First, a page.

If you’re a Netflix user, you’re probably still bummed out that the company is raising its streaming price on its HD plan by $1 to $9.99 per month within the next year. But if you’re thinking about splitting that account with a friend or family member, just know that you may be committing some light piracy.
We believe a targeted price change like this is designed to reduce excessive password sharing by incentivizing users to switch to the 1-screen plan.
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It is true that, right now, the single screen streaming plan and the two-screen HD plan are both priced at $7.99. But is password sharing outside of the home really a piracy threat to major companies like Netflix?
The answer is actually no, but that doesn’t mean it’s not prevalent. According to a study done by Parks Associates earlier this year, 57 percent of U.S. households access an over-the-top video account — meaning streaming services like Netflix, Hulu, or HBO Go — but 11 percent of Netflix subscribers, 10 percent of Hulu Plus subscribers and 5 percent of Amazon Prime Instant Video subscribers are using an account paid for by someone else.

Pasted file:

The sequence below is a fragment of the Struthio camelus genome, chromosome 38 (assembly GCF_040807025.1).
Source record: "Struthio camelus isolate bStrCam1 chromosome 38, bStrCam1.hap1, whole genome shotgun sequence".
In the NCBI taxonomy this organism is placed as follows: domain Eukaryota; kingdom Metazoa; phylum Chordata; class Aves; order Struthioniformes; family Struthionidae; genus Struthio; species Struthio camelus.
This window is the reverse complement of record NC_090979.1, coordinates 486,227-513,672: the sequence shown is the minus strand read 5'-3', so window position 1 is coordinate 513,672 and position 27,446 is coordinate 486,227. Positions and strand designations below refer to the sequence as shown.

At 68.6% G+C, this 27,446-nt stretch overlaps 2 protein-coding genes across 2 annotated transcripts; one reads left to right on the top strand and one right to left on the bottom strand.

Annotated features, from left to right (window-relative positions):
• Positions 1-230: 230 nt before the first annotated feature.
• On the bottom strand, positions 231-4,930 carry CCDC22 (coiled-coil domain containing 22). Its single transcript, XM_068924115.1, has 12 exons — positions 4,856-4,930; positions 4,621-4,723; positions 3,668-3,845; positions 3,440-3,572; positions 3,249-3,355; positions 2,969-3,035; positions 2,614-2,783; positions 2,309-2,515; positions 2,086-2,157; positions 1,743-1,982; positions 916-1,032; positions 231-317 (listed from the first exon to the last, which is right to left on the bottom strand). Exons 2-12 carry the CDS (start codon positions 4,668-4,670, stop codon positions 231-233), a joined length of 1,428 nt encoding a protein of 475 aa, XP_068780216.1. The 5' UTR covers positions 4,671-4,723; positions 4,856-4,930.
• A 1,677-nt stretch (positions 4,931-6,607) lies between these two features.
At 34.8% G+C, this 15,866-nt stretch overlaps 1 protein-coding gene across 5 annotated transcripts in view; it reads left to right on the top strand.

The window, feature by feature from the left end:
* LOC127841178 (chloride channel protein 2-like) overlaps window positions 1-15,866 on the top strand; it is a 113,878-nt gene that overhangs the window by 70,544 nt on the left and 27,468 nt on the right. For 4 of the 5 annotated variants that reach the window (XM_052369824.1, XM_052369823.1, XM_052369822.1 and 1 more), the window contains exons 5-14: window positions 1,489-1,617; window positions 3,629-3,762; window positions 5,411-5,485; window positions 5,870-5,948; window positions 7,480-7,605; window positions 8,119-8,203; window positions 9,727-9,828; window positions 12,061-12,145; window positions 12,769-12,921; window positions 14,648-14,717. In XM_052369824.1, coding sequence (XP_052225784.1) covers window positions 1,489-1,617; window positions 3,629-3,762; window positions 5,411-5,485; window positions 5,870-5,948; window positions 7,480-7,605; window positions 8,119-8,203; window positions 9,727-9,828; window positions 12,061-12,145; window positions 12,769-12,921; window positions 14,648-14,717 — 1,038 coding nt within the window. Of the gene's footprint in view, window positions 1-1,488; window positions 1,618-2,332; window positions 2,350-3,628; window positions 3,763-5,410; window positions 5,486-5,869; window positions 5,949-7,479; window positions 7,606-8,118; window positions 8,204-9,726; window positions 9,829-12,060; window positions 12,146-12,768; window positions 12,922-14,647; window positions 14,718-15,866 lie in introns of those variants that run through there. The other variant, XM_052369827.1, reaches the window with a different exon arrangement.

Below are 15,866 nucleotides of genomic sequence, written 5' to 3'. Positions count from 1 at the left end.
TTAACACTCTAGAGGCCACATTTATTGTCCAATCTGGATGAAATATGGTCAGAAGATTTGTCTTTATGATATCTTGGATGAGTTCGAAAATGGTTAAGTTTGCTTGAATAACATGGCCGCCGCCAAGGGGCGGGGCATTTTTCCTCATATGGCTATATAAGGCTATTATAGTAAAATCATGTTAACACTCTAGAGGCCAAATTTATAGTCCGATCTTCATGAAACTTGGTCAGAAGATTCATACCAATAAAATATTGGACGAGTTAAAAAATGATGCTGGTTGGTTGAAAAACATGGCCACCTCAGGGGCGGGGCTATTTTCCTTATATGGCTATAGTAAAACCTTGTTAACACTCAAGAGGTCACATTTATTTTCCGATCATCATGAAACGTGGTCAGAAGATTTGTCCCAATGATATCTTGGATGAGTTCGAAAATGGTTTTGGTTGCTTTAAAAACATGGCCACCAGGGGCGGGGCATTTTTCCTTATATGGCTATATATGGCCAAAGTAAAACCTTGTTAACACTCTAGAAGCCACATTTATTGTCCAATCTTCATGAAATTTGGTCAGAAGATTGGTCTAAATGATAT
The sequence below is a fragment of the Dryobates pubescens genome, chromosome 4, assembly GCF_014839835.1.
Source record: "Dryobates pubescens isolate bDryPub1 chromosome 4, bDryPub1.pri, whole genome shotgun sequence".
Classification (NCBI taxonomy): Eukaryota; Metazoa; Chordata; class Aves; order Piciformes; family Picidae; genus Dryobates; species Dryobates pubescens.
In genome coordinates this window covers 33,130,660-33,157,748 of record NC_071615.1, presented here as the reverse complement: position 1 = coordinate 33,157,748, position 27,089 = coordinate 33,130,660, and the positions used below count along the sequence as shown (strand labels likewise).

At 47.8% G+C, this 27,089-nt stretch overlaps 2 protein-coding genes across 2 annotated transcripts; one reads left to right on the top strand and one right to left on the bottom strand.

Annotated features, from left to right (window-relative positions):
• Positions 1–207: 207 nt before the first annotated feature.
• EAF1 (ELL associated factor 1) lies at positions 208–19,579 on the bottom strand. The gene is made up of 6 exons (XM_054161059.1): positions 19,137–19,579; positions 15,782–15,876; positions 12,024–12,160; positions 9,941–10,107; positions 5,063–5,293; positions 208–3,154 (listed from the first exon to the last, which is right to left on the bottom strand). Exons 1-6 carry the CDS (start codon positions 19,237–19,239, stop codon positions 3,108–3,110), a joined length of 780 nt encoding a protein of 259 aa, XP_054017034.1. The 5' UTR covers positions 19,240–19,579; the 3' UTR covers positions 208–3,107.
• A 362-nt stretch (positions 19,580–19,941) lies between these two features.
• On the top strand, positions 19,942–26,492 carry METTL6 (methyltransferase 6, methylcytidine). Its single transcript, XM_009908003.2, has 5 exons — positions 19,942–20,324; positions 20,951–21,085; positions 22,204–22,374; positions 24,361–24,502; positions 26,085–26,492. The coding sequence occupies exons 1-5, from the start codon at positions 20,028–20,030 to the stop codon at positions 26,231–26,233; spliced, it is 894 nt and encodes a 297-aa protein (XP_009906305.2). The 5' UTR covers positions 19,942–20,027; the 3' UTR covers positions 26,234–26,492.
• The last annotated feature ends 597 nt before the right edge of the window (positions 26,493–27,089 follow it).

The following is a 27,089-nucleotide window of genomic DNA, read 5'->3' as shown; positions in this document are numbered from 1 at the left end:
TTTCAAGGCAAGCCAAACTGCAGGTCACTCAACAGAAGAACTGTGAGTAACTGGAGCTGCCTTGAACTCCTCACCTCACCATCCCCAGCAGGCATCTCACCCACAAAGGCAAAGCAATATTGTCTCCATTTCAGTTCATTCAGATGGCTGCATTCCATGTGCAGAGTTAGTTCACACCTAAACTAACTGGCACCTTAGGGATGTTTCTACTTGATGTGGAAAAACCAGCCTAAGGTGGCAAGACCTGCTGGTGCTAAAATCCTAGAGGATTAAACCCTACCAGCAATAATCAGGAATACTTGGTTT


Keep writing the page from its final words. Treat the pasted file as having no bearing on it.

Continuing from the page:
Unsurprisingly, young adults between 18-24 are the biggest perpetrators of the password-sharing trend, as 22 percent of those surveyed admitted to using an account that was not theirs.
In a related study, Parks Associates estimates that “illicit password sharing” could cost the industry as much as $500 million per year.
So is the price hike really all about password sharing? If Netflix CEO Reed Hastings’ past on-the-record comments about the practice still have any weight, the answer is likely no. But that doesn’t make it a practice that is condoned by these companies.
Sharing passwords with friends, even if it’s just to watch the latest episode of ‘Game of Thrones,’ is piracy in a very marginal form. But it still is a gray area that could see more examination as we move closer to an age where cord-cutting is the norm and these subscriptions compose nearly all of modern media consumption.
➤ Why sharing your Netflix password is considered piracy ‘lite’ [MarketWatch]